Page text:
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Comment: There is a huge flaw to this.... (Score 1) 255

by TiggertheMad (#49350321) Attached to: Generate Memorizable Passphrases That Even the NSA Can't Guess
This is an interesting approach, but I see one flaw: If this sort of technique be comes common, wouldn't an attacker just need to know what word list you 'rolled' your password on and then can just brute force all the password combinations from that list?

Example, pretend that you had to pick a password for a new website that only allows all uppercase English characters, with no numbers or symbols allowed (just to keep the math simple). A normal ten character password gives an attacker 26^10 possibilities to try.

Your lets say that your diceware generated password picks 6 words from a list of 1000 words, and each word is 4 characters in length. If you skip white space, conventional wisdom would say that your password is 26^24 possibilities to guess via brute force.

But because this has become a common trend in password generation, or because the attacker is the NSA and have been watching what you read, they know you used this list. They don't bother to try all the combinations, just all the combinations of the words on this list. This gives them only 1000^4 possibilities to try. As it happens (yeah, my example is rigged), this is exactly 1 trillion possibilities, which if they were guessing at the rate suggested in TFA, would take them exactly one second to break via brute force.

Essentially, you are replacing individual characters with words to make a long password easier to recall. There is no reason why an attacker cannot do the same thing, mapping one 'alphabet' of symbols onto another.

Now, some people might point out that there are some things you can do to mix things up a bit and force an attacker to have to dig deeper, but my point is that this might actually make it much simpler for a smart/informed attacker to brute force a password.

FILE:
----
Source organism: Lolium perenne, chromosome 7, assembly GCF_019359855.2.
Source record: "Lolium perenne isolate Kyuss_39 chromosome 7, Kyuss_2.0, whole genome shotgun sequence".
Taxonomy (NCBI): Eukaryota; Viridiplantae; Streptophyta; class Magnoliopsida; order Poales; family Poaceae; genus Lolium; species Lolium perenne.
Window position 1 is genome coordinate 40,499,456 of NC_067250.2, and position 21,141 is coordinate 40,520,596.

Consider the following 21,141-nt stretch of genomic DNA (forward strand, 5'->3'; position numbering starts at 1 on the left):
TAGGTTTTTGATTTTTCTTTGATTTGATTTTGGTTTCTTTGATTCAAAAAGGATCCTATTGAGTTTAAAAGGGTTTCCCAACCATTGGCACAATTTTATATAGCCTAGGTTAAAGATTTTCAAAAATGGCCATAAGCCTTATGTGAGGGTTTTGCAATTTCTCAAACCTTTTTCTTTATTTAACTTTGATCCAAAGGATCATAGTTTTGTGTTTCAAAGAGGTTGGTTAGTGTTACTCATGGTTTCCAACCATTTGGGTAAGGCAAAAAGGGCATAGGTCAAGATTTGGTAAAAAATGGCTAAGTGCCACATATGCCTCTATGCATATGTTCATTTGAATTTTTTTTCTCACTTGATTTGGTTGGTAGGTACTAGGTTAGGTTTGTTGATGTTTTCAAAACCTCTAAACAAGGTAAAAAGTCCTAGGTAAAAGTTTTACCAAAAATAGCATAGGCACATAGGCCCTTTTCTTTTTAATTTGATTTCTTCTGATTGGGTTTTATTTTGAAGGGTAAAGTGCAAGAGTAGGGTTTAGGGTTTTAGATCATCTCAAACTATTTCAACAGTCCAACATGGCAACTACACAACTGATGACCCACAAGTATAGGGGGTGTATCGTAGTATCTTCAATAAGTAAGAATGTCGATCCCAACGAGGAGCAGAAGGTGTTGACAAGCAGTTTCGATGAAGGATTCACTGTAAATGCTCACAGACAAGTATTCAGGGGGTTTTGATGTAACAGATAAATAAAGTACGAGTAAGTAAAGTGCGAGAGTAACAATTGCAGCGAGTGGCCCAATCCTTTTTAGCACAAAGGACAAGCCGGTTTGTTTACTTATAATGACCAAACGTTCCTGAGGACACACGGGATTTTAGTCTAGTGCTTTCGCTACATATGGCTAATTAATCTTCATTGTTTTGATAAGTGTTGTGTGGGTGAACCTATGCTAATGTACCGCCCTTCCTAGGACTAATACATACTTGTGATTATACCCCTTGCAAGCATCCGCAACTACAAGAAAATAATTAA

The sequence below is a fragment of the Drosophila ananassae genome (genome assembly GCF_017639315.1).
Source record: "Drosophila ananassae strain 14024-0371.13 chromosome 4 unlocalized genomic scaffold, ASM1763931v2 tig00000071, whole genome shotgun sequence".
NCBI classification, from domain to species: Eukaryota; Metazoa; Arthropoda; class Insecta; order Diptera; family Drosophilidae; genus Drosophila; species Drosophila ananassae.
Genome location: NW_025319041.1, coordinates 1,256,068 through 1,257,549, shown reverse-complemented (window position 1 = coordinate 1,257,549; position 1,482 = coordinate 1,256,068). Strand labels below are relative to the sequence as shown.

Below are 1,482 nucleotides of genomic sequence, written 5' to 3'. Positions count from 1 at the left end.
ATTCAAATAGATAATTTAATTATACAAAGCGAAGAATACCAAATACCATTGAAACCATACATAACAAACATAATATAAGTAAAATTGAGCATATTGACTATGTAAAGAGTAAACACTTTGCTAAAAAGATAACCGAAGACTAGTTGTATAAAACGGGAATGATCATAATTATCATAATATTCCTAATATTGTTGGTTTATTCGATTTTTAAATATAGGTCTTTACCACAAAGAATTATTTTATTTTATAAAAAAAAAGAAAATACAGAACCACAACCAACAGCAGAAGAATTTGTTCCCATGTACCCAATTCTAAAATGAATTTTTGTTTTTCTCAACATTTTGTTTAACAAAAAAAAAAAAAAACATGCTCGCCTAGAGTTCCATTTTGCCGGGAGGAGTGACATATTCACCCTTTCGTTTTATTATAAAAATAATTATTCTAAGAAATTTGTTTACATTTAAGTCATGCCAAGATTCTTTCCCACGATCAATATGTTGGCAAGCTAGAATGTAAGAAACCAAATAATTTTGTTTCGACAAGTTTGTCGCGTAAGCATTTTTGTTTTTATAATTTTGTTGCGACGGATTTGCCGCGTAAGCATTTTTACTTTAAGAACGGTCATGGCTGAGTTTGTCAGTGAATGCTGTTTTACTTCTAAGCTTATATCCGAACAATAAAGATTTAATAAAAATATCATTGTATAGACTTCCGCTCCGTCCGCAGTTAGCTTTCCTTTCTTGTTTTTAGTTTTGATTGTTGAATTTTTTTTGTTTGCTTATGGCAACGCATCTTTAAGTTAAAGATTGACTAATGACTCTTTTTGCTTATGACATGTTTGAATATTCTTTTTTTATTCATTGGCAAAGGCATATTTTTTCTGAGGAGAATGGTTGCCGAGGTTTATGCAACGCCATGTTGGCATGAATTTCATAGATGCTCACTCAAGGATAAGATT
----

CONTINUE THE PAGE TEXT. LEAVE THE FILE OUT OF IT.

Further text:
Comment: Stringbuilder? Perhaps..... (Score 2) 481

by TiggertheMad (#49337899) Attached to: No, It's Not Always Quicker To Do Things In Memory
Many people are suggesting using string builder, as a easy fix...If you think about this problem, that doesn't solve it as you approach infinite operations, it just pushes the cost crossover point way out (possibly beyond the limits of existing hardware, so it might be practically moot). Since they are doing silly comparisons like this, I would suggest just writing a linked list to store each byte as a counter example that will provide more of an apples to apples comparison. Adding an element to an linked list will have a fixed cost, just like appending a byte to disk will, so after infinite operations, you could demonstrate that memory operations are always going to be faster performing similar tasks when the IO time of memory is faster than disk IO.

Comment: Stupid is as stupid publishes.... (Score 5, Insightful) 481

by TiggertheMad (#49336817) Attached to: No, It's Not Always Quicker To Do Things In Memory
I just scanned the paper, because their claim seem to be idiotic. It looks like they are appending a single byte on the end of a string in memory and on disk. For the memory operation, this will result in a string copy since strings are immutable, vs. doing a one byte file append onto the disk. The former is increasingly expensive and the latter is a fixed cost, so after infinite operations, the disk cost becomes far less than the memory operation. If this is indeed their claim, and I am not missing something, then they should be collectively slapped for wasting our time by writing this paper. If this is really your use case, write some proper data structures to manage your data in a sane fashion.

So yes, if you do stupid things, you can make bad engineering decisions look like good ones.

Comment: the US 'probably' wont use a nuke first.... (Score 1, Interesting) 339

There's a big difference between uranium and a working hydrogen bomb. The US won't use nukes unless someone else detonates one first.

That isn't how it worked out for Hiroshima.....For all our talk about how we are morally 'better' because we are a 'democracy', remember we are the only country that has use a nuclear weapon on an enemy.